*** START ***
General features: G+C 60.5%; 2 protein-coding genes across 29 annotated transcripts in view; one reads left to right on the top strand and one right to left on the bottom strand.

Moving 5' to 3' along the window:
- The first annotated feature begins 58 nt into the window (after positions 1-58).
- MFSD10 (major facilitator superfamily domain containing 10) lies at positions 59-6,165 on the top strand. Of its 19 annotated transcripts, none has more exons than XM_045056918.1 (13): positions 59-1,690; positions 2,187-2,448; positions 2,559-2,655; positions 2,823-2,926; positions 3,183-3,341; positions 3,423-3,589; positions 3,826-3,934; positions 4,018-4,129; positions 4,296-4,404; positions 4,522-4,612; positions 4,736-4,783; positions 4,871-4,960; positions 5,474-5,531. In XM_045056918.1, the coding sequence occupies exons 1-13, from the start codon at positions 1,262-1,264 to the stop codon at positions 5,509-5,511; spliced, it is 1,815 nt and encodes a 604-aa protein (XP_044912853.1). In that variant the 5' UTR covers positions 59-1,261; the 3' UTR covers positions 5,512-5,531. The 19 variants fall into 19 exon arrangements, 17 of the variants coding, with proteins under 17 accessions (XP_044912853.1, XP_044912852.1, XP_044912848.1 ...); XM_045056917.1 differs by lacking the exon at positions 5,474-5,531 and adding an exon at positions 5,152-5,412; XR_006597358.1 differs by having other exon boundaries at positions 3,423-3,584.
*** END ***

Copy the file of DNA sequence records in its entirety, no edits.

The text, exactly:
General features: G+C 60.5%; 2 protein-coding genes across 29 annotated transcripts in view; one reads left to right on the top strand and one right to left on the bottom strand.

Moving 5' to 3' along the window:
- The first annotated feature begins 58 nt into the window (after positions 1-58).
- MFSD10 (major facilitator superfamily domain containing 10) lies at positions 59-6,165 on the top strand. Of its 19 annotated transcripts, none has more exons than XM_045056918.1 (13): positions 59-1,690; positions 2,187-2,448; positions 2,559-2,655; positions 2,823-2,926; positions 3,183-3,341; positions 3,423-3,589; positions 3,826-3,934; positions 4,018-4,129; positions 4,296-4,404; positions 4,522-4,612; positions 4,736-4,783; positions 4,871-4,960; positions 5,474-5,531. In XM_045056918.1, the coding sequence occupies exons 1-13, from the start codon at positions 1,262-1,264 to the stop codon at positions 5,509-5,511; spliced, it is 1,815 nt and encodes a 604-aa protein (XP_044912853.1). In that variant the 5' UTR covers positions 59-1,261; the 3' UTR covers positions 5,512-5,531. The 19 variants fall into 19 exon arrangements, 17 of the variants coding, with proteins under 17 accessions (XP_044912853.1, XP_044912852.1, XP_044912848.1 ...); XM_045056917.1 differs by lacking the exon at positions 5,474-5,531 and adding an exon at positions 5,152-5,412; XR_006597358.1 differs by having other exon boundaries at positions 3,423-3,584.